Wednesday, December 31, 2014

Winter's Discontents

December 31, 2014

Now is the winter of our discontent
A ghastly Fall for this child of York;
And all the reddened clouds that lour'd upon the House
Sank deep my Senate hopes, to the ocean buried.
Now our wounds are bound with crepe of black;
Bold placards hung for mocking monuments;
The pachyderm beckons the herd to merry meetings,
A dissonant march shouts out delightful measures.
Grim-visaged electoral war wiped clean South’s last aqua tint;
And now, instead of fearsome Harry Reid
To rile the nature of ambitious adversaries,
Mitch capered nimbly in the august chamber
Nipping bourbon smooth and biting chaw.
What next, for Dems, so harsh the no?
Does Hill look back from mirror’s shine;
Or Warren’s swan to set the heart aflutter?
Poor Joe, a man with teeth agleam,
Half wolf, he says, half lamb, we see;
And what of O, curtailed of height and heft?
Stands alone amidst the rising seas,
A tree deformed, unfinish'd, lamed-ducked
Resign right now? Scarce half made up?
His plans so out of sorts, passé, not new
Barely earn McCain’s bark, or Mitt’s firm pooh;
So who is next, Bush, Cruz or Rand?
Is it Marco’s rage, or Kasich’s bland?
Could Christie’s star shine anew?
Or Perry’s three-shooter aim for true?
Perhaps a budget wonk, Paul Ryan’s mark.
Jindal’s bayou boy, Huck’s pungent pork?
Yet O is shrewd, or so its said
Deformed, perhaps, but not quite dead:
His charms have dimmed, no lover he,
And yet, there he stands for all to see
Villain, they shrieked, what fate you plan for us?
A ruse, they claimed, to drive the elephant mad?
The plots he lays, are quiet, dark, and dangerous,
Sly clubs he pulls fromst’ deep inside tattered bag
Cigars and rum, and save the trees, in silence does he scheme
A migrant’s tale, fresh fruit not meat, a regulator’s dream
And tho’ we feign indifference, the chill we feel is real
What dost thou O be thinking, what bells begin to peal?
Ignore him, say his foes, it’s Congress rules the roost
Impeach him now, it’s only fair, for we are the true and just
Yet prophet warns for all to know,
The omen’s plain and clear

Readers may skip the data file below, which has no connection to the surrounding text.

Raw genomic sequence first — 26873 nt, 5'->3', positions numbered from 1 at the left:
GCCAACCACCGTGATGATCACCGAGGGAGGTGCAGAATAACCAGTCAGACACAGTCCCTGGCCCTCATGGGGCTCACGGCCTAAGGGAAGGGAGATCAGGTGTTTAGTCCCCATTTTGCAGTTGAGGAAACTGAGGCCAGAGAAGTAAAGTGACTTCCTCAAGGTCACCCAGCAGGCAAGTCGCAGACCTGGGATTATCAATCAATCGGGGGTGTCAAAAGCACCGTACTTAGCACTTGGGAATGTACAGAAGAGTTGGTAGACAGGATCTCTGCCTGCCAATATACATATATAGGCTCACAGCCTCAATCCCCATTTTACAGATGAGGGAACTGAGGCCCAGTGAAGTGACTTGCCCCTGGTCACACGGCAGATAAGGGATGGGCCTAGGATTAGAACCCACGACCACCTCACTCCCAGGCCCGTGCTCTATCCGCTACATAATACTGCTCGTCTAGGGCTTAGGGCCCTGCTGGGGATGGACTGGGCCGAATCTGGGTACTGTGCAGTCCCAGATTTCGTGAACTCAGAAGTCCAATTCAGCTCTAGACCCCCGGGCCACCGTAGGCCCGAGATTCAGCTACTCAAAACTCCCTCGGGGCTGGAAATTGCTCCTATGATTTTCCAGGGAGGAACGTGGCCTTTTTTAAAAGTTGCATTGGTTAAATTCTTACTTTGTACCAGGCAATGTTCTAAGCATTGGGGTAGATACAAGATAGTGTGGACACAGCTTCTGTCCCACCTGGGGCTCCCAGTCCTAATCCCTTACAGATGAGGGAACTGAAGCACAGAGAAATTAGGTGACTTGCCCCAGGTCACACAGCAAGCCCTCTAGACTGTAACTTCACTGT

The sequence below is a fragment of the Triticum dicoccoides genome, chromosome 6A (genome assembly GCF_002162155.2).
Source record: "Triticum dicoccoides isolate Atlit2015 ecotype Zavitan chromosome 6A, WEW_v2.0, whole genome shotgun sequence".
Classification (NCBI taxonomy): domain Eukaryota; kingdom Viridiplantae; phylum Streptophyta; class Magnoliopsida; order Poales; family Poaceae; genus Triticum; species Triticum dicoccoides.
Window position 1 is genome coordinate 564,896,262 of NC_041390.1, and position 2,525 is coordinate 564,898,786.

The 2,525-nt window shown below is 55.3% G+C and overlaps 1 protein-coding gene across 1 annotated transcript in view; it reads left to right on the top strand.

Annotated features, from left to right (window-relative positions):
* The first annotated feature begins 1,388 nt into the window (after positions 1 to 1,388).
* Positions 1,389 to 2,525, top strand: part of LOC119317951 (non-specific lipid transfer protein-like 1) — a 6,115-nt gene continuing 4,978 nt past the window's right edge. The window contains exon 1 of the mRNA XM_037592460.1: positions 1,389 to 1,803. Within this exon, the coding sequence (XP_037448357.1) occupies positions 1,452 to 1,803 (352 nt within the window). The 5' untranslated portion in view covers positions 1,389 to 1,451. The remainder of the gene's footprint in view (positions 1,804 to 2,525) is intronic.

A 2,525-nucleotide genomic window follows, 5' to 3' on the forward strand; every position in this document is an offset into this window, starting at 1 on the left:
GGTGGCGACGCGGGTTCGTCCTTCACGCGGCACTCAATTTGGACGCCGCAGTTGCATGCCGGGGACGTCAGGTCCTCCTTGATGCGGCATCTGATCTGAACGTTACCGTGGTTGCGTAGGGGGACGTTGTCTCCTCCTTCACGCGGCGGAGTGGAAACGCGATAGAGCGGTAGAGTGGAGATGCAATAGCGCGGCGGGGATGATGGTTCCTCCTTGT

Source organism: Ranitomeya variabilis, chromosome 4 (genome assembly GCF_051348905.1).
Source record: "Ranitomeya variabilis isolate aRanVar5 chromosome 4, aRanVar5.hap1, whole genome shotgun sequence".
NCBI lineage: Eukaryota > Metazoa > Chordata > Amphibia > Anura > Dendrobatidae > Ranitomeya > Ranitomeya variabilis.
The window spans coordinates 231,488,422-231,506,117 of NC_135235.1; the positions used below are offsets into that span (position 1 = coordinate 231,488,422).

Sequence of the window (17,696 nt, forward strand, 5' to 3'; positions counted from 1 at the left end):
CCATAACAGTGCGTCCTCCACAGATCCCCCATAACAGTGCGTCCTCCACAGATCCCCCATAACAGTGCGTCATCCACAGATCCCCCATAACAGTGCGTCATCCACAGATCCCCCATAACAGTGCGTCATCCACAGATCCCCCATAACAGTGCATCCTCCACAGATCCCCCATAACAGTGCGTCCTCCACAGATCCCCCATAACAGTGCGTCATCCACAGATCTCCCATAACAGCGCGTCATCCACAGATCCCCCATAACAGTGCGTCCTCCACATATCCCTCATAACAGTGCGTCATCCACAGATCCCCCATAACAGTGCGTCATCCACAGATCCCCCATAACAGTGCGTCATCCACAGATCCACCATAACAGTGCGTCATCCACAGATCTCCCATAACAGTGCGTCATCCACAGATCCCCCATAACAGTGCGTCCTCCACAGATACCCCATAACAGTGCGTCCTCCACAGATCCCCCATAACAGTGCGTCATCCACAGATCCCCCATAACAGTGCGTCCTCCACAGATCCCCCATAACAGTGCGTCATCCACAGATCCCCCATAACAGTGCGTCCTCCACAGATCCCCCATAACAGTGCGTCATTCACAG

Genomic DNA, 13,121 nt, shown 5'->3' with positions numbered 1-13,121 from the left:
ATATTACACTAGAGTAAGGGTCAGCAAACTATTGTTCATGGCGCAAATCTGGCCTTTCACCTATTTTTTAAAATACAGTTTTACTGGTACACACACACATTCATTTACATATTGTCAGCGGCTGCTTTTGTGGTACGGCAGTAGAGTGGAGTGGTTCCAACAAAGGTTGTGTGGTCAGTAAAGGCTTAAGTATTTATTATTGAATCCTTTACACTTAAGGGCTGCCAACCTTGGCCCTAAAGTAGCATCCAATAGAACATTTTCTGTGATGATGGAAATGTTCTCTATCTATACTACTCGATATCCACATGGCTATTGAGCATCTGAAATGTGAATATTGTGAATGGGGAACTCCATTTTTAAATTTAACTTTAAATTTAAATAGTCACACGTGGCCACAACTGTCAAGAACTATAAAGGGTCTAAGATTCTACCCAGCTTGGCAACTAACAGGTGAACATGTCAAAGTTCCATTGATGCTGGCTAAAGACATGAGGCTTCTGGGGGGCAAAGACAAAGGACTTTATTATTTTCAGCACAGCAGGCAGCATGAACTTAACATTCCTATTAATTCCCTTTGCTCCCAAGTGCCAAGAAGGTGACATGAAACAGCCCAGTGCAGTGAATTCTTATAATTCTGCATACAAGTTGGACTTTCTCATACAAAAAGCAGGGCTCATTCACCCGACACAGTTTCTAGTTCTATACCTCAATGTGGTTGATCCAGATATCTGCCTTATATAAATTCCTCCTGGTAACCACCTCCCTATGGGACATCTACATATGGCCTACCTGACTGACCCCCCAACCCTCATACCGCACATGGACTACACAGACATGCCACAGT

Behead the King, his power grows,
His secret wish draws near.
Not peace, not war, nor greedy hope to tax the rich and fat
Not caliphate, not socialist, but no, not even that.
Tis wary lies the head, that seeks the crown too soon
An eager hand will feels the sting, the serpent leaves a wound
What fate could all befall us, if haste speeds up the end?
Not Jeb, nor Ted, nor Marco, a-packing we can send.
We ask the seer, if not Red but Blue, Hill, or Liz, or Jim?
But darkness clouds her vision, the crystal ball grows dim
We ask O plain, he shakes his head, it’s clear he just won’t tell
Aught-sixteen, he grins, could be The Year of Michelle.

Happy New Year to all, and best wishes for wonderful 2015. 

Michael Liss (Moderate Moderator)

Friday, December 26, 2014

El Obama's Scroogie

El Obama’s Scroogie

December 26, 2014

The great Cuban-born pitcher, Luis Tiant, had a live arm as a young man.  Scouted in his teens while playing for Cuban Juvenile League All-Star team in 1957, he was signed for the enormous sum of $150.00 per month, and then purchased by the Cleveland Indians in 1961, just in time to have hostilities between the United States and Cuba escalate.  He didn’t see his parents for fourteen years. 

In the late 1960’s, Tiant hurt his shoulder, and after some difficult years, realized that to continue pitching effectively he had to change. Out emerged El Tiante —different arm-angles, different release points, a curve, a scroogie, a little of this and a little of that, and, most famously, one of the most bizarre wind-ups seen since the Dead-ball era.  He literally turned his back on the hitter, regaining the time from his lost zip with the extra split second that the batter took to determine when the ball would actually be thrown.  He broke all the rules—no one was like him.  And he got results.

Barack Obama just pulled a little El Tiante.  He looked at all the rules about our relationship with Cuba, decided they weren’t putting wins up on the board, and came up with a new pitch from an entirely new delivery.  Obama decided to bring Cuba just a little bit in from the cold.

Was he right?  You have to pick through the issues very carefully.  Let’s start with the Castros. Good guys, lovers of liberty?  Not exactly.  If there has been any mellowing, we can stipulate they hide it very well.  

And, we can also stipulate that the Cuban émigrés who lost both political freedom and personal assets in Fidel’s La Revolución justifiably bear a long grudge. They ended up on the wrong side of a struggle between one form of dictatorship and another. One can’t blame them for resisting anything short of Castro’s complete capitulation and a triumphant return to the homeland.